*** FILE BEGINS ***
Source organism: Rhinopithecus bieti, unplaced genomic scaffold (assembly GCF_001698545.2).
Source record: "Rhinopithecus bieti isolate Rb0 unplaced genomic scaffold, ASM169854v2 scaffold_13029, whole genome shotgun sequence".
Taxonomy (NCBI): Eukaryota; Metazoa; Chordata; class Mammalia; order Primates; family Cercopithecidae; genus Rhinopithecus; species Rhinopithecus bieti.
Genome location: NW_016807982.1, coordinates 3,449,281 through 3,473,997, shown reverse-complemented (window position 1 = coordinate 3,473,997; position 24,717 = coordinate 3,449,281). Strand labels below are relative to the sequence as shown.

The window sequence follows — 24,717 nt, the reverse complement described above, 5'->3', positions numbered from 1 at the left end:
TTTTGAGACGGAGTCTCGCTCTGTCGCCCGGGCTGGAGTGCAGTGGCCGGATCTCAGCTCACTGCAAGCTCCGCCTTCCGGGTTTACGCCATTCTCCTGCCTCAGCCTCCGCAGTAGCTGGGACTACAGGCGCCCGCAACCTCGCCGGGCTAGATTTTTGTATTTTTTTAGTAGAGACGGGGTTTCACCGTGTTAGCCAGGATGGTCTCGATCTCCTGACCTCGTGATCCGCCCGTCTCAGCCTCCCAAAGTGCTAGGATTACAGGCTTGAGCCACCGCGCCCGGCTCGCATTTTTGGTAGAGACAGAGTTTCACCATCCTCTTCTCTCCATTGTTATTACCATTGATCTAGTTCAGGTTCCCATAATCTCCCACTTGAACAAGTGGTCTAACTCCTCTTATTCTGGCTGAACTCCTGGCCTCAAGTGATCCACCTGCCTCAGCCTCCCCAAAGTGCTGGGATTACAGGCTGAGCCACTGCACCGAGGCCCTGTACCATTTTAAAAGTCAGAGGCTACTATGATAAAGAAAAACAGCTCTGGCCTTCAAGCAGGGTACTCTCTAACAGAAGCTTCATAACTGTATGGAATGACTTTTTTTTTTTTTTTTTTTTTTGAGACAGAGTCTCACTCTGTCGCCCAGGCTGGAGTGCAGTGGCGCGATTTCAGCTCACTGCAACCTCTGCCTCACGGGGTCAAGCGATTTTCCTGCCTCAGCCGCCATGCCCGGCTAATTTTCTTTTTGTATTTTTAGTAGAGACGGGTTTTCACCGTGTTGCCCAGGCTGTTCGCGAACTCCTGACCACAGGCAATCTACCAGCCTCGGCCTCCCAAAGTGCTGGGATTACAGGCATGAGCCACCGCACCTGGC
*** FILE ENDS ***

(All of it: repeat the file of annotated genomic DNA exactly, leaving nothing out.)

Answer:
Source organism: Rhinopithecus bieti, unplaced genomic scaffold (assembly GCF_001698545.2).
Source record: "Rhinopithecus bieti isolate Rb0 unplaced genomic scaffold, ASM169854v2 scaffold_13029, whole genome shotgun sequence".
Taxonomy (NCBI): Eukaryota; Metazoa; Chordata; class Mammalia; order Primates; family Cercopithecidae; genus Rhinopithecus; species Rhinopithecus bieti.
Genome location: NW_016807982.1, coordinates 3,449,281 through 3,473,997, shown reverse-complemented (window position 1 = coordinate 3,473,997; position 24,717 = coordinate 3,449,281). Strand labels below are relative to the sequence as shown.

The window sequence follows — 24,717 nt, the reverse complement described above, 5'->3', positions numbered from 1 at the left end:
TTTTGAGACGGAGTCTCGCTCTGTCGCCCGGGCTGGAGTGCAGTGGCCGGATCTCAGCTCACTGCAAGCTCCGCCTTCCGGGTTTACGCCATTCTCCTGCCTCAGCCTCCGCAGTAGCTGGGACTACAGGCGCCCGCAACCTCGCCGGGCTAGATTTTTGTATTTTTTTAGTAGAGACGGGGTTTCACCGTGTTAGCCAGGATGGTCTCGATCTCCTGACCTCGTGATCCGCCCGTCTCAGCCTCCCAAAGTGCTAGGATTACAGGCTTGAGCCACCGCGCCCGGCTCGCATTTTTGGTAGAGACAGAGTTTCACCATCCTCTTCTCTCCATTGTTATTACCATTGATCTAGTTCAGGTTCCCATAATCTCCCACTTGAACAAGTGGTCTAACTCCTCTTATTCTGGCTGAACTCCTGGCCTCAAGTGATCCACCTGCCTCAGCCTCCCCAAAGTGCTGGGATTACAGGCTGAGCCACTGCACCGAGGCCCTGTACCATTTTAAAAGTCAGAGGCTACTATGATAAAGAAAAACAGCTCTGGCCTTCAAGCAGGGTACTCTCTAACAGAAGCTTCATAACTGTATGGAATGACTTTTTTTTTTTTTTTTTTTTTTGAGACAGAGTCTCACTCTGTCGCCCAGGCTGGAGTGCAGTGGCGCGATTTCAGCTCACTGCAACCTCTGCCTCACGGGGTCAAGCGATTTTCCTGCCTCAGCCGCCATGCCCGGCTAATTTTCTTTTTGTATTTTTAGTAGAGACGGGTTTTCACCGTGTTGCCCAGGCTGTTCGCGAACTCCTGACCACAGGCAATCTACCAGCCTCGGCCTCCCAAAGTGCTGGGATTACAGGCATGAGCCACCGCACCTGGC